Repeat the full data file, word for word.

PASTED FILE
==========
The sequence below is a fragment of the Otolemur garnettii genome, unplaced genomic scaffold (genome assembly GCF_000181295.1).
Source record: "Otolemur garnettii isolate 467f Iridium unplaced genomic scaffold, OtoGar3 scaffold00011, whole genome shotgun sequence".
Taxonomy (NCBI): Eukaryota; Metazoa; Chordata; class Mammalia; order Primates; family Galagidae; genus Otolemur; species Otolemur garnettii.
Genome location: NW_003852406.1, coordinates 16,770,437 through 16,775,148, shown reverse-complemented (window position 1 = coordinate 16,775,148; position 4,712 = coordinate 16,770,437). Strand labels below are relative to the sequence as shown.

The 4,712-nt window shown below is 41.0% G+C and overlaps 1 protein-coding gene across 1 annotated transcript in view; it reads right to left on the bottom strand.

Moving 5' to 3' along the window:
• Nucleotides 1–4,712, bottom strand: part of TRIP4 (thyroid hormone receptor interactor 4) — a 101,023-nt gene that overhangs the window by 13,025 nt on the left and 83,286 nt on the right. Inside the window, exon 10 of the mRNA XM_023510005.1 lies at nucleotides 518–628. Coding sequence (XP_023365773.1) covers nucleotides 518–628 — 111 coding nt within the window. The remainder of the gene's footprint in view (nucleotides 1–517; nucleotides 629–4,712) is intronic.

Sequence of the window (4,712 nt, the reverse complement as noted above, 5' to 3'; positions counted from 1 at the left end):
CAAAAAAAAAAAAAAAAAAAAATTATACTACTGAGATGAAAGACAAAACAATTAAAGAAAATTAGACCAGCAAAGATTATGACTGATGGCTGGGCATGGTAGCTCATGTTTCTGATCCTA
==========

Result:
The sequence below is a fragment of the Otolemur garnettii genome, unplaced genomic scaffold (genome assembly GCF_000181295.1).
Source record: "Otolemur garnettii isolate 467f Iridium unplaced genomic scaffold, OtoGar3 scaffold00011, whole genome shotgun sequence".
Taxonomy (NCBI): Eukaryota; Metazoa; Chordata; class Mammalia; order Primates; family Galagidae; genus Otolemur; species Otolemur garnettii.
Genome location: NW_003852406.1, coordinates 16,770,437 through 16,775,148, shown reverse-complemented (window position 1 = coordinate 16,775,148; position 4,712 = coordinate 16,770,437). Strand labels below are relative to the sequence as shown.

The 4,712-nt window shown below is 41.0% G+C and overlaps 1 protein-coding gene across 1 annotated transcript in view; it reads right to left on the bottom strand.

Moving 5' to 3' along the window:
• Nucleotides 1–4,712, bottom strand: part of TRIP4 (thyroid hormone receptor interactor 4) — a 101,023-nt gene that overhangs the window by 13,025 nt on the left and 83,286 nt on the right. Inside the window, exon 10 of the mRNA XM_023510005.1 lies at nucleotides 518–628. Coding sequence (XP_023365773.1) covers nucleotides 518–628 — 111 coding nt within the window. The remainder of the gene's footprint in view (nucleotides 1–517; nucleotides 629–4,712) is intronic.

Sequence of the window (4,712 nt, the reverse complement as noted above, 5' to 3'; positions counted from 1 at the left end):
CAAAAAAAAAAAAAAAAAAAAATTATACTACTGAGATGAAAGACAAAACAATTAAAGAAAATTAGACCAGCAAAGATTATGACTGATGGCTGGGCATGGTAGCTCATGTTTCTGATCCTA